Stargazers will get the royal treatment throughout May thanks to two very different kings. First, Jupiter, the king of the gods in Roman mythology, will shine brightly in our skies, so it’s a perfect time to observe the largest planet in our solar system. Second, a lion, the king of the jungle, will also be easily visible as Leo, one of our oldest constellations, culminates in the early evening. All hail the kings!
The lion king
As archeological evidence shows, the zodiacal constellation Leo is very old. Many ancient civilizations (Mesopotamian, Persian, Indian) referred to this group of stars. In every case, the sickle-shaped asterism within the constellation represented a lion’s head.
For the Sumerians, the constellation depicted Humbaba, a lion-faced monster. Raised by the Sun god Utu, it guarded the forest home of the other gods. For the Greeks and Romans, the constellation represented the Nemean Lion that Hercules slew in the first of his 12 labours.
Leo has played a vital role in the zodiac ever since this system was created. In 2000 BC, the Sun was found in Leo on the summer solstice. Today, Leo is one of the constellations most resembling the figure it represents. The sickle forms the lion’s head, while the three nearby stars on the left make up its body. The leftmost star is called Denebola (“lion’s tail” in Arabic).
At the base of the sickle is Leo’s brightest star, Regulus (“little king” in Latin). This bluish star is 77 light-years away, has a diameter four times larger than the Sun’s, and emits much more energy than our star. Since Regulus lies near the ecliptic, the Moon and the planets of the solar system regularly approach the star and sometimes even block it out.
The crown jewel in the constellation, however, is at the centre of the sickle. Gamma Leonis, also named Algieba (“lion’s mane”), is a magnificent golden binary star whose components are equally bright. You can admire this stellar system through a small telescope.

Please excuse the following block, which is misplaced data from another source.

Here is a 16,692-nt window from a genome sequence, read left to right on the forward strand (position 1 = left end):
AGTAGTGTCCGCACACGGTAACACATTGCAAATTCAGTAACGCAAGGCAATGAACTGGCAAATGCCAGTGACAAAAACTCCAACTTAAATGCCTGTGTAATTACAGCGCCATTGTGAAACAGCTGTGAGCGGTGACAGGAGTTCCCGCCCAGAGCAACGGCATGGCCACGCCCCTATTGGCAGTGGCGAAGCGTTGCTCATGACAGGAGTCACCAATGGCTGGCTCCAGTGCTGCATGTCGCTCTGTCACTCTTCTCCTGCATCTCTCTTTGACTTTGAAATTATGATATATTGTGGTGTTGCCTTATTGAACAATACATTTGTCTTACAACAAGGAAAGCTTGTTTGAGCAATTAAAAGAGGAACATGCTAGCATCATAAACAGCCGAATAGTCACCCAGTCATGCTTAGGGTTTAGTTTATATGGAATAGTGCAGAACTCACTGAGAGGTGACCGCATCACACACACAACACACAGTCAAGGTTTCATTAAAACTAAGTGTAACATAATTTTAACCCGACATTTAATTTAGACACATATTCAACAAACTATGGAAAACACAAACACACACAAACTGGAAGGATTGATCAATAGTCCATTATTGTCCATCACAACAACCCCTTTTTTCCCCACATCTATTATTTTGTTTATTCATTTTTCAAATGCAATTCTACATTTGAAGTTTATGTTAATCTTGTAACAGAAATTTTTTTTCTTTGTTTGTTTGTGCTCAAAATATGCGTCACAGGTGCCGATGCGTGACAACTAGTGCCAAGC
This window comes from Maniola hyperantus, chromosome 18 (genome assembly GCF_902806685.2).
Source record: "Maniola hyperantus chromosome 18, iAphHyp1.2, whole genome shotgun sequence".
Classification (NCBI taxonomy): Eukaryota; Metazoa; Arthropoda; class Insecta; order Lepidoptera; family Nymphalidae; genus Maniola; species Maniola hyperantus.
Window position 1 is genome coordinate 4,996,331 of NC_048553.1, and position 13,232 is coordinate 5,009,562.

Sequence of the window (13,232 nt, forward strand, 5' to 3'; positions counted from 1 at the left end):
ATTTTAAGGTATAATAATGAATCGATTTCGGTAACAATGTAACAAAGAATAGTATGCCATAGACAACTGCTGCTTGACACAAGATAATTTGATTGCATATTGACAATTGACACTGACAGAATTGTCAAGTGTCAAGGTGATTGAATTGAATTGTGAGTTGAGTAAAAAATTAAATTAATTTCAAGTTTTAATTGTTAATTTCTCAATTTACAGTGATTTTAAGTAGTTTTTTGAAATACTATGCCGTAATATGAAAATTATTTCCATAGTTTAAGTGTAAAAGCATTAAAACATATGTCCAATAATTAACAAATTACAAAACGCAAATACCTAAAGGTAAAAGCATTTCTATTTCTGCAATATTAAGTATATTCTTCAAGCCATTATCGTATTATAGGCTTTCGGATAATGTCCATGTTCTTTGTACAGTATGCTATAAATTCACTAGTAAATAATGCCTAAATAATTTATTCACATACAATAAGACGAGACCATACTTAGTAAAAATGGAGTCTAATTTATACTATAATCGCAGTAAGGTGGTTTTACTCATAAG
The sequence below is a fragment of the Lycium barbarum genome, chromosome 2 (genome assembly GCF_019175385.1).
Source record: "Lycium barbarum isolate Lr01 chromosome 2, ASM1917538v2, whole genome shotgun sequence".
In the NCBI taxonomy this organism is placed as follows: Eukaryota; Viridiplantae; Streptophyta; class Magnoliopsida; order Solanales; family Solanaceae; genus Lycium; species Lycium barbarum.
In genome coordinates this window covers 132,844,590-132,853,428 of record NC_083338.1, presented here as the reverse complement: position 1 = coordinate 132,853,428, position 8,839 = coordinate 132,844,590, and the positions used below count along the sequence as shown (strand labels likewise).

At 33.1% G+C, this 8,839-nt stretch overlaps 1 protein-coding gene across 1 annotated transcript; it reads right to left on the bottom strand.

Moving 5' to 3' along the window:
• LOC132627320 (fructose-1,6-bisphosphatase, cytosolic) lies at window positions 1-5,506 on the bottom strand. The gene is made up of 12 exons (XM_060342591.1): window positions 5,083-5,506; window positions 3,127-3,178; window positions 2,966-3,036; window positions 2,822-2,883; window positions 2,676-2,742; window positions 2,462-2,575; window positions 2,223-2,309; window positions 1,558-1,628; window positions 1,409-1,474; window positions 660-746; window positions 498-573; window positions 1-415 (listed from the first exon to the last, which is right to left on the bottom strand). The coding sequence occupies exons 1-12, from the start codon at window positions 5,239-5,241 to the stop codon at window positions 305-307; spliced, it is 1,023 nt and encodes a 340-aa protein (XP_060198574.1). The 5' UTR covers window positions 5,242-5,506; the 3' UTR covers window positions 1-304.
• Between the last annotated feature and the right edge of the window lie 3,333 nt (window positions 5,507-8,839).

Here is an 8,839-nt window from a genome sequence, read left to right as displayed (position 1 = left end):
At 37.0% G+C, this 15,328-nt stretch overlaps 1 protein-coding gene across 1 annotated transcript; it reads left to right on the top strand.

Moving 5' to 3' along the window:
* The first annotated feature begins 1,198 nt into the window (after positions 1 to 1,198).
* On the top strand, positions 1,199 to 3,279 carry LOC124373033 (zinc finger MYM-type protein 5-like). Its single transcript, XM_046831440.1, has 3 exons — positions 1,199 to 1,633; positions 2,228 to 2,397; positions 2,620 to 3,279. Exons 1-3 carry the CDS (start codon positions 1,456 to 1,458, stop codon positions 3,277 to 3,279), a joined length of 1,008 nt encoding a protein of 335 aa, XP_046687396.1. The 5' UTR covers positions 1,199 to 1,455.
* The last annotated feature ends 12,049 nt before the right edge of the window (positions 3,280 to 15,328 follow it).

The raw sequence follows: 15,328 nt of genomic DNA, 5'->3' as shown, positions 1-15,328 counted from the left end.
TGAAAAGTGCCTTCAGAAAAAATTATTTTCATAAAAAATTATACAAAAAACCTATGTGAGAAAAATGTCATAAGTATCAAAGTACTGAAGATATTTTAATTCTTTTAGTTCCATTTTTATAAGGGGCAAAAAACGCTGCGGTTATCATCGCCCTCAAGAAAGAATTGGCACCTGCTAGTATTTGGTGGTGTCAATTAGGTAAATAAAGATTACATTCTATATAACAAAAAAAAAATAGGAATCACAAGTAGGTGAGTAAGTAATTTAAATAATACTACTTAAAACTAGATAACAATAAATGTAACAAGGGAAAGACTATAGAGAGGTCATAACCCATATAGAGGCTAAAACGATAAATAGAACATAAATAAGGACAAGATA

The king of the gods
Known since ancient times, Jupiter is easily visible to the naked eye in the southeast at sunset. You can observe the planet every night this month, so turn your telescope its way. A gibbous Moon joins Jupiter on the evening of May 7.
The bright planet is named after the Roman god of heaven and earth and the king of all the gods. The Babylonians used Jupiter to map out the zodiac, the belt of the heavens along the ecliptic that is divided into 12 constellations. Jupiter takes 12 years to go around the Sun, and seen from Earth, it also takes 12 years to travel along the zodiac (at a rate of one constellation a year on average).
For night owls, Saturn becomes visible above the southeastern horizon in the second half of the night. Located in the constellation Sagittarius, the ringed planet is joined by a gibbous Moon on the night between May 13 and 14.
For early birds, Venus shines brightly in the dawn sky to the east. A crescent Moon accompanies the planet as it rises on the morning of May 22.